Read Chapter III (for class 3) of the text material.
Part B – all codes in Python
You will use, modify, and extend a program to compute the GC content of DNA data. The GC content of
DNA is the percentage of nucleotides that are either G or C.
DNA can be thought of as a sequence of nucleotides. Each nucleotide is adenine, cytosine, guanine, or
thymine. These are abbreviated as A, C, G, and T. A nucleotide is also called a nucleotide base,
nitrogenous base, nucleobase, or just a base.
Biologists have multiple reasons to be interested in GC content.
GC content can identify genes within the DNA and can identify types of genes. Genes tend to have
higher GC content than other parts of the DNA. Genes with more extended coding regions have even
higher GC content.
Regions of DNA with higher GC content require higher temperatures for some chemical reactions, such
as when copying/duplicating the DNA.
GC content can be used in determining the classification of species.
If you are curious, Wikipedia has more information about GC content. That reading is optional and is not
required to complete this assignment.
Your program will read files produced by a high-throughput sequencer — a machine that takes as input
some DNA and produces as output a file containing a sequence of nucleotides.
Here are the first 8 lines of output from a specific sequencer – that’s just an example:
The nucleotide data is in the second line, the sixth line, the tenth line, etc. Your program will not use the
rest of the file, which provides information about the sequencer and the sequencing process that
created the nucleotide data.1. Get the files for HWK 2:
Obtain the data you need by downloading the homework2.zip file. (This is a large download — be
Unzip the homework2.zip file to create a homework2 directory/folder. You will do your work here.
The homework2 directory/folder contains:
• dna_analysis.py, a partial Python program that you will complete
• answers.txt, a file where you will answer textual questions
• data, a directory. Which includes the data that you will process:
o *.fastq files, which are output from DNA sequencers; this is the data that the
• expected_output, a directory containing example runs of the final result of
your dna_analysis.py program.
You will do your work by modifying two files: — dna_analysis.py and answers.txt — and then
submitting the modified versions. Add your name to the top of each of these files.
Each problem will ask you to make some changes to the program dna_analysis.py (or to write text
in the answers.txt file, or both). When you do so, you will generally add to the program. Do not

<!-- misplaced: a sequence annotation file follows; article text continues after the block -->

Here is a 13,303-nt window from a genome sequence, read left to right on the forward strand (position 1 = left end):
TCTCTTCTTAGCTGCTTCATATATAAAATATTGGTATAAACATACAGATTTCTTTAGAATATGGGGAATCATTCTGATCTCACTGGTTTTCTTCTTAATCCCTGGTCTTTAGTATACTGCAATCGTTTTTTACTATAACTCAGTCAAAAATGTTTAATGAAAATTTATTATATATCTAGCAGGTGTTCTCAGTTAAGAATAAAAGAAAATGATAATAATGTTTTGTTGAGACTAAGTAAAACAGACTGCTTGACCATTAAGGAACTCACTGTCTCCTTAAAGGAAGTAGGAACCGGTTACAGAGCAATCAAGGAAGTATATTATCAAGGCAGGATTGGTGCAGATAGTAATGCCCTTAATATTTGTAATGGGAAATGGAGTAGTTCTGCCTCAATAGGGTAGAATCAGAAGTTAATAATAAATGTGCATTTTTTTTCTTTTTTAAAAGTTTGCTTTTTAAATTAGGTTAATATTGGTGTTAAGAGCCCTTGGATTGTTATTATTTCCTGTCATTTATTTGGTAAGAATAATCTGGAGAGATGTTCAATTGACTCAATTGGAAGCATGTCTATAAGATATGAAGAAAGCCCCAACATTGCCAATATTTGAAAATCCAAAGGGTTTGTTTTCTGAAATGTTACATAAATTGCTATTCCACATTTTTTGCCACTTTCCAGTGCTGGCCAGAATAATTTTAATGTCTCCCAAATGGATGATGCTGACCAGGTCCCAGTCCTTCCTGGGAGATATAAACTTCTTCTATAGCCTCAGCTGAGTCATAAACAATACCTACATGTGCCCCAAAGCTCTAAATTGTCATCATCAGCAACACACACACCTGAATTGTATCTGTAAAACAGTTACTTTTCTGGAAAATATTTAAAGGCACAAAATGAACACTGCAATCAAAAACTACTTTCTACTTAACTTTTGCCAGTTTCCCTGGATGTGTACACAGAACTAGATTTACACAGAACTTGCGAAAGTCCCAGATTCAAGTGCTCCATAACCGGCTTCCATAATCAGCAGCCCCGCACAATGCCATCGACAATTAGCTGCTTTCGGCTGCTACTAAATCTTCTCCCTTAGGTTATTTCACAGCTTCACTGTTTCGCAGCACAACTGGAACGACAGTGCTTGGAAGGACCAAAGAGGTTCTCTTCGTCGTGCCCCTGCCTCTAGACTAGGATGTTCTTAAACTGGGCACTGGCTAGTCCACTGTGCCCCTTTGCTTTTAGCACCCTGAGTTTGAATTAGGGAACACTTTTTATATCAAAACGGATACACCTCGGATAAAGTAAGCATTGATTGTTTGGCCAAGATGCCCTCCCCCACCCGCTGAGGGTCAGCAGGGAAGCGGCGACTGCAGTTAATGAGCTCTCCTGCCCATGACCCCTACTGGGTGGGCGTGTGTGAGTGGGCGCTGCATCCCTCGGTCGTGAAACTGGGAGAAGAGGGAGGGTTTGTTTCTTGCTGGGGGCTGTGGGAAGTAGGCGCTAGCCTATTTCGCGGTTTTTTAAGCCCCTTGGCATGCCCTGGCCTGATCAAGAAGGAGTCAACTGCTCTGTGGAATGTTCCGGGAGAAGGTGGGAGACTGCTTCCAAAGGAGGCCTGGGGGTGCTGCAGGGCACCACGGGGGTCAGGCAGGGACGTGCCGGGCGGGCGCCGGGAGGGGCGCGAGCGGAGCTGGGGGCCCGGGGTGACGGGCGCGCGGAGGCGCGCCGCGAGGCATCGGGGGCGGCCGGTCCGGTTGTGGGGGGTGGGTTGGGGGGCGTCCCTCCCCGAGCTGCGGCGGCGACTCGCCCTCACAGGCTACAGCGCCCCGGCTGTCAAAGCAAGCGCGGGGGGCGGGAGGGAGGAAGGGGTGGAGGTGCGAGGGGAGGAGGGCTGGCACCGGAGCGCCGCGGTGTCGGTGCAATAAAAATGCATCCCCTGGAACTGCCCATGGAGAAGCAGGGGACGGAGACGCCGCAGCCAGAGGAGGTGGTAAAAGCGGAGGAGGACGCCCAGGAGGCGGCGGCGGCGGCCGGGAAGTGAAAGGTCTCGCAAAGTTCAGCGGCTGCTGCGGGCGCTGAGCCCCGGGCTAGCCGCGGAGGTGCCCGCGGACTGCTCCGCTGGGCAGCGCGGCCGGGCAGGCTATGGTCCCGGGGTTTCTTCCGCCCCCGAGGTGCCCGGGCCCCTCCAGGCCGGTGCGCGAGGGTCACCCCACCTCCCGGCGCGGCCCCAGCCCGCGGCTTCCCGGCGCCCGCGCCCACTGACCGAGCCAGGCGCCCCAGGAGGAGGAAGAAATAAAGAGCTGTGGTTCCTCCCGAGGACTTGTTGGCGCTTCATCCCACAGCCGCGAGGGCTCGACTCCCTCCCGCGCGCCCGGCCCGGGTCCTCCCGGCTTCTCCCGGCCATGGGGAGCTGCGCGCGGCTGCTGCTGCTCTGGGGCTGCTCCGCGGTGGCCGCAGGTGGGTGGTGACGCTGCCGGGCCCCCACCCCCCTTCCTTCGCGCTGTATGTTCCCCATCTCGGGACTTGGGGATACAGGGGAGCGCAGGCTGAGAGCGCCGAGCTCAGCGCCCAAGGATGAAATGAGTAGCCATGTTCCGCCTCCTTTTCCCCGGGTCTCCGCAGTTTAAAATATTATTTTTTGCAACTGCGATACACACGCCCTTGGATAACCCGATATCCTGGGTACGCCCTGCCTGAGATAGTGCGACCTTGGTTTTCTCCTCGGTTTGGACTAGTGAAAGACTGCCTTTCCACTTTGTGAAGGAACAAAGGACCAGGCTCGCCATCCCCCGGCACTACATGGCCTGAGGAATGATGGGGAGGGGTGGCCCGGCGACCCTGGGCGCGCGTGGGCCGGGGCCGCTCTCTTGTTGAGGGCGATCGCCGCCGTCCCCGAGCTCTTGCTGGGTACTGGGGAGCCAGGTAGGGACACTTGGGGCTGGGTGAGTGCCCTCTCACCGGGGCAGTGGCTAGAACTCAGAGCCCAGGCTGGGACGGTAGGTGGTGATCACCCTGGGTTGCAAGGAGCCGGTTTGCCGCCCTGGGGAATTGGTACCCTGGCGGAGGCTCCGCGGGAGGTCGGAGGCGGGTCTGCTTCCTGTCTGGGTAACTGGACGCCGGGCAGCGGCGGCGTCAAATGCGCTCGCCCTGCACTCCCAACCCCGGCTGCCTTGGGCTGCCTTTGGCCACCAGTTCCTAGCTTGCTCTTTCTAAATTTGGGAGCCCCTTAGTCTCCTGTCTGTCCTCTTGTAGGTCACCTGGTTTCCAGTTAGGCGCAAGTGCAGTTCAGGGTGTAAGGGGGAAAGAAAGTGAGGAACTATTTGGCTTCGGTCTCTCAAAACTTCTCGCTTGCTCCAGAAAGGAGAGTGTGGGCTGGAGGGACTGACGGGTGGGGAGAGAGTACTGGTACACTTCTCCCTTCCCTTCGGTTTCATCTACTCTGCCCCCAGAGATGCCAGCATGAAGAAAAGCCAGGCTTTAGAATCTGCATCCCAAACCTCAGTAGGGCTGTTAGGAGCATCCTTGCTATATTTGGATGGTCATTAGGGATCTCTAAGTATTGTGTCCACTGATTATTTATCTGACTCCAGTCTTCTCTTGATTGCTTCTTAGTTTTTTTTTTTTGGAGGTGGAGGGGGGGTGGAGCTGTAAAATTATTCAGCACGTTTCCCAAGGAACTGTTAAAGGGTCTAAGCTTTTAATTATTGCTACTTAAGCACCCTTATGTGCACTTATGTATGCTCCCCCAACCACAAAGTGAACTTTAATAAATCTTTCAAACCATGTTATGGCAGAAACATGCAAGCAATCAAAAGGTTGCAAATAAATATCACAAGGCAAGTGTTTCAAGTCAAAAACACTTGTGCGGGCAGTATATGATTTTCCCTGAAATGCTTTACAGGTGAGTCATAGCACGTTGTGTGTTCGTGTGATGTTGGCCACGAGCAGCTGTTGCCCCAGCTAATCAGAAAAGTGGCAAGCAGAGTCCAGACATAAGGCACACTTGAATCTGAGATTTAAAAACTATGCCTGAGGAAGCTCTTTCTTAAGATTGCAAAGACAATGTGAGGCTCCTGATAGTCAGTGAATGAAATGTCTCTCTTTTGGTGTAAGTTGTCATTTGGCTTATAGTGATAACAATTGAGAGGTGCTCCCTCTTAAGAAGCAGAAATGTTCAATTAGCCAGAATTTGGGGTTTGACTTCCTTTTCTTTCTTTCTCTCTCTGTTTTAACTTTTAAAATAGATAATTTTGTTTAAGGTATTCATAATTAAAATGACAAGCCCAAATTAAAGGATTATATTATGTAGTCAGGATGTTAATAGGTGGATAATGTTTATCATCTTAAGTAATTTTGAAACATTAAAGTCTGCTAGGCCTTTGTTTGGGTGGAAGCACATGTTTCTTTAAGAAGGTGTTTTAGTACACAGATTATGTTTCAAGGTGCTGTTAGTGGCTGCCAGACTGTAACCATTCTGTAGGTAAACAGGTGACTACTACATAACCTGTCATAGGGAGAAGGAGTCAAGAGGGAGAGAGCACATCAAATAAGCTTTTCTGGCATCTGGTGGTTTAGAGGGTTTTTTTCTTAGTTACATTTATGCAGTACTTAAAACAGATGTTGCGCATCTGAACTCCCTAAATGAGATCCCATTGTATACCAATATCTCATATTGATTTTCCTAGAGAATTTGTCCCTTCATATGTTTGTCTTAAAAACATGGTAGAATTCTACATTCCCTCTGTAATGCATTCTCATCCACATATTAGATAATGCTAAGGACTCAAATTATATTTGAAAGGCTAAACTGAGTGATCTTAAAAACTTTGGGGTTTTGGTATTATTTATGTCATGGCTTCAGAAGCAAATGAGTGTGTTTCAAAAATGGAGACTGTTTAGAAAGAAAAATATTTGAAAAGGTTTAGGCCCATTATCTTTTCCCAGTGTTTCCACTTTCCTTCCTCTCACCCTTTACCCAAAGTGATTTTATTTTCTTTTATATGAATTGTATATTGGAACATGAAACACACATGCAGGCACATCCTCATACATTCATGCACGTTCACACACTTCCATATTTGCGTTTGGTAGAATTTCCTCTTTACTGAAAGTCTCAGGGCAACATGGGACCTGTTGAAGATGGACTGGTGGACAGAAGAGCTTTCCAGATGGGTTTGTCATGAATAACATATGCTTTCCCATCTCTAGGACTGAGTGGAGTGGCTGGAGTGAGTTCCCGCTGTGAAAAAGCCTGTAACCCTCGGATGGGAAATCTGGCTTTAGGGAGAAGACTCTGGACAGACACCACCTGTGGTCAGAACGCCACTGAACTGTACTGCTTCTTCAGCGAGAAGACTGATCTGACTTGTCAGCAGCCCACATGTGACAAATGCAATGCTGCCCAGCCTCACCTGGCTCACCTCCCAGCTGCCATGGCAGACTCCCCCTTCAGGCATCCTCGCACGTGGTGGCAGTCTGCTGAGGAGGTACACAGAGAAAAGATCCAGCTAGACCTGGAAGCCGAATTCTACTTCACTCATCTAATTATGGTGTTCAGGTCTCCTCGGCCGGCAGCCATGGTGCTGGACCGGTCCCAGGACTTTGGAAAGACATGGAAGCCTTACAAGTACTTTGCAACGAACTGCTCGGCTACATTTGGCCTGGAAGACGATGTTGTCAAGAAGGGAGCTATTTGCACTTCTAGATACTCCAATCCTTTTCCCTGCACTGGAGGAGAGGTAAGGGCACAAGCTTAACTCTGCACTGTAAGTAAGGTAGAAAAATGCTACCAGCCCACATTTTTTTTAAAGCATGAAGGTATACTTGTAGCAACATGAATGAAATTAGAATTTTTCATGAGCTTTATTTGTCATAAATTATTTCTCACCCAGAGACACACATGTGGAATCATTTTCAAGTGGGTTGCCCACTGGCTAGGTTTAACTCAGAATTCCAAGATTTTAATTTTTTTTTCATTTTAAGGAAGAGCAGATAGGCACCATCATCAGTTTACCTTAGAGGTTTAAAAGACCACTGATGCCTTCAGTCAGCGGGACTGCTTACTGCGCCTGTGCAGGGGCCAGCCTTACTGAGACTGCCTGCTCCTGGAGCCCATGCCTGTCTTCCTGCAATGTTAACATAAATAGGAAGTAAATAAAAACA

remove changes from earlier problems when you work on later problems; your final program should
solve all the problems.
In either file, keep the number of characters within a particular line below 80. One technique to do this
in python would be to break large equations into smaller ones by storing subexpressions in variables.
By the end of the assignment, we would like dna_analysis.py to produce an output of the exact
G count: ___
C count: ___
A count: ___
T count: ___
Sum count: ___
Total count: ___
seq length: ___
AT/GC Ratio: ___
GC Classification: ___
where ___ is replaced by values that you will calculate. Of course, the exact values in each category will
vary depending on the input data that you are using. We expect the formatting of your program output
to exactly match this.You will submit answers.txt as a text file. Plain text is the standard for communicating information
among programmers because it can be read on any computer without installing proprietary software.
You can edit text files using IDLE or another text editor. If you use a word processor, then be sure to
save the files as text. Windows users should never use Notepad for any purpose because Notepad will
mangle the line endings in the file; WordPad or Notepad++ are better alternatives.
2. Run the program
It is a good idea to check the correctness of your application by comparing it to a computation done in
some other way, such as by hand or by a different program. We have provided the test
small.fastq file for this purpose. First, examine the file by hand to determine the GC content. Then,
run your program to verify that it provides the correct answer for this file.
Run your program by opening shell or command prompt (not IDLE's Python interpreter), navigating to
your homework2 directory, then typing the following command.
python dna_analysis.py data/test-small.fastq
python dna_analysis.py data\test-small.fastq
If you get a " can't open file 'dna_analysis.py' " error or a " No such file or directory " error, then perhaps
your working directory is not homework2, or you mistyped the file name.
After you have confirmed that your program runs correctly on test-small.fastq, run your
application on each of the 6 real sample_N.fastq files provided, by executing 6 commands such as
python dna_analysis.py data/sample_1.fastq
or if you are a Windows user,
python dna_analysis.py data\sample_1.fastq
You will have to change sample_1.fastq to a different file name in the subsequent commands. Be
patient — you are processing a lot of data, and it might take a minute or so to run.
If you have already used the Output Comparison Tool (referenced at the bottom of the page), you might
notice that some of your results are different than the example results. Don't worry about this — this
issue will be resolved later — item 6.
Cut and paste the line of output regarding GC-content from sample_1.fastq into
your answers.txt file. For example, your answer might look like
GC-content: 0.42900139393(Note that this is not the answer you should expect to get, this is just an example of the format that your
answer should be in.)
3. Remove some lines
In your program, comment out these lines
seq = ""
linenum = 0
by prefixing them by the # character. Re-run the program, just as you did for the previous part.